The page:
I'm impressed by the number of people in their 20s who have been blown away by Jose Quintero's revival of "The Iceman Cometh" at the Doolittle Theatre.
After all, this is the generation that grew up pushing the fast-forward button, the generation that's not supposed to be able to keep its minds on anything for more than 90 seconds. What have they to do with a play that runs (counting intermissions) for five hours?
One answer might be that this is also the generation that has learned from TV how to dip in and out of a story, certainly a valuable skill when watching O'Neill, who always says everything twice. Selective inattention is excellent strategy at "Iceman," particularly during that long first act.
A deeper answer might be that O'Neill's gravity strikes young people as novel and impressive--a tone of voice they're not used to in a time that stresses the importance of not taking anything too seriously, even if you believe in it.
Even a middle-age theater critic can find refreshment in O'Neill's inability to shrug at life, even when he thinks he's doing just that. If he repeats himself in "Iceman," it's because he's talking from experience and because he wants the message to sink in. Walking around the Doolittle's art gallery during intermission, you find trinkets that have nothing to say except "Aren't I amusing?" O'Neill doesn't want to amuse you. He wants to improve you.
But not to hype you. That, in fact, is what he's saying in "Iceman." Beware the prophet. Suspect the savior. Abjure the man who has seen the light. Your pipe dreams are small change next to his, and a lot less dangerous.
O'Neill's pipe-dreamer is named Hickey. He's a fully-realized American type, particularly as played by Jason Robards--the traveling salesman who tips his straw hat, sells the Eskimo chief a new icebox and waltzes off with the chief's daughter. Take him one step further and he's Prof. Harold Hill.
But writing in 1939 it's possible that O'Neill was also thinking about another master salesman named Hitler and the mischief that his pipe dream was about to do. Watching the play in the 1980s, the viewer can come up with any number of other great communicators since '39 who led their people into disaster. As a political allegory, "Iceman" is distressingly to the point.
Quintero's staging also sees it as a religious allegory. It's easy to smile at Ph.D. theses citing 33 reasons why Hickey is a Christ symbol. But it's less easy after seeing this revival. Without pretension, Ben Edwards' barroom set does suggest the bleak upper room where Christ met the disciples--and Robards certainly has an unearthly power over his rummy pals.
This Christ, however, turns booze into water (at least it seems to lose its kick) and teaches his disciples that the way to salvation is to realize that one is damned. Happily, he is shown up as a madman at the end. But is he? Since it's to everybody's interest to believe so, they do. But the darkest irony of the play is that Hickey, from O'Neill's point of view, speaks the truth.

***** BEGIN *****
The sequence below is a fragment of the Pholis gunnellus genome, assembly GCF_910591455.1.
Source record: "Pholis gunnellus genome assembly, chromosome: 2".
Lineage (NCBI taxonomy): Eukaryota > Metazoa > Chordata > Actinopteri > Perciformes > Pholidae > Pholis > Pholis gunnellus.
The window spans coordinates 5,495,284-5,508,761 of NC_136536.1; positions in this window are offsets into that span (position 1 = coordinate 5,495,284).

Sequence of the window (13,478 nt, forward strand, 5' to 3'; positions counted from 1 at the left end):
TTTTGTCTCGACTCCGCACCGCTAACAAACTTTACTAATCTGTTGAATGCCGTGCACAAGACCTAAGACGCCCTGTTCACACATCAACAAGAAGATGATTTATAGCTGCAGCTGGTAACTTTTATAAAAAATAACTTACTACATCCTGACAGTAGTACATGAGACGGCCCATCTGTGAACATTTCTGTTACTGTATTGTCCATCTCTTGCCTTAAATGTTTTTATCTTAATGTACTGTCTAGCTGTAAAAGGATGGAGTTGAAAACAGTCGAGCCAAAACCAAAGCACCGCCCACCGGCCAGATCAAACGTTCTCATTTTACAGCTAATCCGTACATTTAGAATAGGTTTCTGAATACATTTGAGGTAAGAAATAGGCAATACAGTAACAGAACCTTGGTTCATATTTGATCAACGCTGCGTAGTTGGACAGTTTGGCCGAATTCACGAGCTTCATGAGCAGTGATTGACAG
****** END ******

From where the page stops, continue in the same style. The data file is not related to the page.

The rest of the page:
But as Larry Slade, the play's Doubting Thomas, points out: "The truth has no bearing on anything." Hearing actor Donald Moffat read the line, there's no doubt that O'Neill believed this as well. Again, young people respond to the novelty of a man who refuses to prevaricate. They are used to the flip cynicism of "Saturday Night Live." They have had very little experience with a rock-bottom pessimism. There something bracing about it.
Yet O'Neill never writes off his characters. Even if the universe is meaningless, they count for something in it. The point was beautifully caught by the last image of Sidney Lumet's film of "Long Day's Journey Into Night"--the camera moving back, back, back, until the family dinner table is a point of light surrounded by deep space. Quintero and his designers get something of that effect at the Doolittle, where Harry Hope's tavern seems to hang in a void (Thomas Skelton's lighting is vital here.)
Without departing from the vernacular--certainly Quintero's actors don't try for anything fancy--the solemnity of the staging underscores the fact that O'Neill is dealing with root issues here, with the same intense concern, if none of the faith, that marks the great medieval mystery plays like "Everyman." It's akin to the concentration of the surgeon, and the audience gets caught up in it, time of night be damned.
O'Neill was also grimly true to what he knew about his own mind when he wrote Hickey's last-act soliloquy, more harrowing in Robards' rendition these days than it was when the actor first did the play 30 years ago. To illustrate his gospel, Hickey tells the gang why he found it necessary to elevate his late wife, Evelyn, into a happier plane of existence.